The Summit appeared deaf to these complaints and to the October 2023 statement of Ethiopian Prime Minister, Abiy Ahmed Abiy, that his country’s landlocked state is an unacceptable “geographical prison” which has to be changed for peace to reign.

The theme of the 2024 AU Summit, “Educate an African fit for the 21st Century: Building resilient education systems for increased access to inclusive, lifelong, quality and relevant learning in Africa”, is quite fine.

However, I find the Summit’s adoption of the Second 10-year (2024-2033) implementation plan of Agenda 2063, christened the ‘Decade of Acceleration’, a bit problematic because we do not have the report of the First 10-year plan. It is going the way of the illusive AU ‘Silencing the Guns by 2020’ Agenda.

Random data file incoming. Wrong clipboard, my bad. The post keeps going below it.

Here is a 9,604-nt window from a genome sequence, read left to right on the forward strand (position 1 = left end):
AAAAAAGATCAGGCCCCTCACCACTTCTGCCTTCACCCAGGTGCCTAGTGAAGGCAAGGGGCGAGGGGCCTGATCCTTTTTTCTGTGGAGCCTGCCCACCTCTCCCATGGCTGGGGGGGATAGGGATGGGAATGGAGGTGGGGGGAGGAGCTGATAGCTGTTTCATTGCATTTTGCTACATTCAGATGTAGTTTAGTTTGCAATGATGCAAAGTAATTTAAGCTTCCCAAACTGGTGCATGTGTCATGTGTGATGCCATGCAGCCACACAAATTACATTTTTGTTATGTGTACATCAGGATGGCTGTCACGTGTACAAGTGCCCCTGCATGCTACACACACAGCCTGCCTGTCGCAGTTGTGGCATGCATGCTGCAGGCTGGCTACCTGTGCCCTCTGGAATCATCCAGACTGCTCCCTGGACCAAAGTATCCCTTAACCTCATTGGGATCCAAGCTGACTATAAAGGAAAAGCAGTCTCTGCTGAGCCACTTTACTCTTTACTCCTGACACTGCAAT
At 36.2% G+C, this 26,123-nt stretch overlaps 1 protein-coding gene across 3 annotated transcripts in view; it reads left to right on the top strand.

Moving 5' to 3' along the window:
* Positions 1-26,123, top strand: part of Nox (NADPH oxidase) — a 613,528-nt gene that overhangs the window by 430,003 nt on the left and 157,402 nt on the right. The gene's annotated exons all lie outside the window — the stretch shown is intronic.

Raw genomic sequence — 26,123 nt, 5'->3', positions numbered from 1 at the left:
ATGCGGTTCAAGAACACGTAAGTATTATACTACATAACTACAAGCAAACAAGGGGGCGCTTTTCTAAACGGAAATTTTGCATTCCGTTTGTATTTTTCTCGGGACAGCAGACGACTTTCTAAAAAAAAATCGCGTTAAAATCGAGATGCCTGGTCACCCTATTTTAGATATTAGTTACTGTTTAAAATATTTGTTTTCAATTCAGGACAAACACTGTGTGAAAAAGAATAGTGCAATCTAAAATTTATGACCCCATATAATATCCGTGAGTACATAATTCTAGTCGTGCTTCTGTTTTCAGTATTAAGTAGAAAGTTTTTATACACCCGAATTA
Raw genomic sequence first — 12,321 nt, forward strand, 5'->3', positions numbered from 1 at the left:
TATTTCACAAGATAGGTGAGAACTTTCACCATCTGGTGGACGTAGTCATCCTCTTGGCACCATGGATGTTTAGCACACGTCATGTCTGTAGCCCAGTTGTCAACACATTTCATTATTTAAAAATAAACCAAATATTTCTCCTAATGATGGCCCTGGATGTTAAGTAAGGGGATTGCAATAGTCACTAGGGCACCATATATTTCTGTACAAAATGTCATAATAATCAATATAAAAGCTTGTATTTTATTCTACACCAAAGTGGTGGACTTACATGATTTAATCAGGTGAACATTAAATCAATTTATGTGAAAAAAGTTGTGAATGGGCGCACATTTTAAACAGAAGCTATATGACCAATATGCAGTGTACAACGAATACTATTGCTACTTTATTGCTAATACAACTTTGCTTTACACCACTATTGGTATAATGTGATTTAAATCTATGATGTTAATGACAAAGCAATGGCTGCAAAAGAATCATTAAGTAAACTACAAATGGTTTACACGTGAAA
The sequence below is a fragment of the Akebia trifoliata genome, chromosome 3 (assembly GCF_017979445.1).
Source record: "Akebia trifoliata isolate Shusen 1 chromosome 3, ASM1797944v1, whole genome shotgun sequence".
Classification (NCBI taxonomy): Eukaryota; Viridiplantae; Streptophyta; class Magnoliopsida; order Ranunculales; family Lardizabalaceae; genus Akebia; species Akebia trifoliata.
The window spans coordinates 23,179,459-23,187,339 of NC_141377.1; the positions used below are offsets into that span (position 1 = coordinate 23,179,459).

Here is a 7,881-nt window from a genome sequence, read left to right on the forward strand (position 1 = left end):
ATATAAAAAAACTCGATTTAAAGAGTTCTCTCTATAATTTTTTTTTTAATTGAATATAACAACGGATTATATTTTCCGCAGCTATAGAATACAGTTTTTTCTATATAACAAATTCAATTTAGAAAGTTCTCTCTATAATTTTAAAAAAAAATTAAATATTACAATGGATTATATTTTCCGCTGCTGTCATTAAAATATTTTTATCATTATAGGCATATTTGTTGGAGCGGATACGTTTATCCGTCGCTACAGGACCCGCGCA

However, these and other talks of the AU joining the G20, do not address the immediate and fundamental challenges of the continent which include insecurity, hunger and economic integration.

For Africa to be firmly on the road to economic integration, an effective free trade zone, realisable 2063 agenda, peace and development, it has to rebuild its broken regional blocs, and ensure transnational and regional peace.

The Arab Maghreb Union, AMU, in North Africa, made up of Algeria, Libya, Mauritania, Morocco and Tunisia, is like a kwashiokhor victim on life support. Its leaders met last on July 3, 2008, that is 16 years ago. While Tunisia is trying to recover, Libya is a failed state and Algeria holds a principled position against Morocco’s occupation of Western Sahara by the monarchy in Rabat.

 In trying to flee the regional bloc, Morocco sought asylum in the Economic Community of West African States, ECOWAS, but was denied. It had also sought to join the European Union, but was like an illegal migrant, denied entry.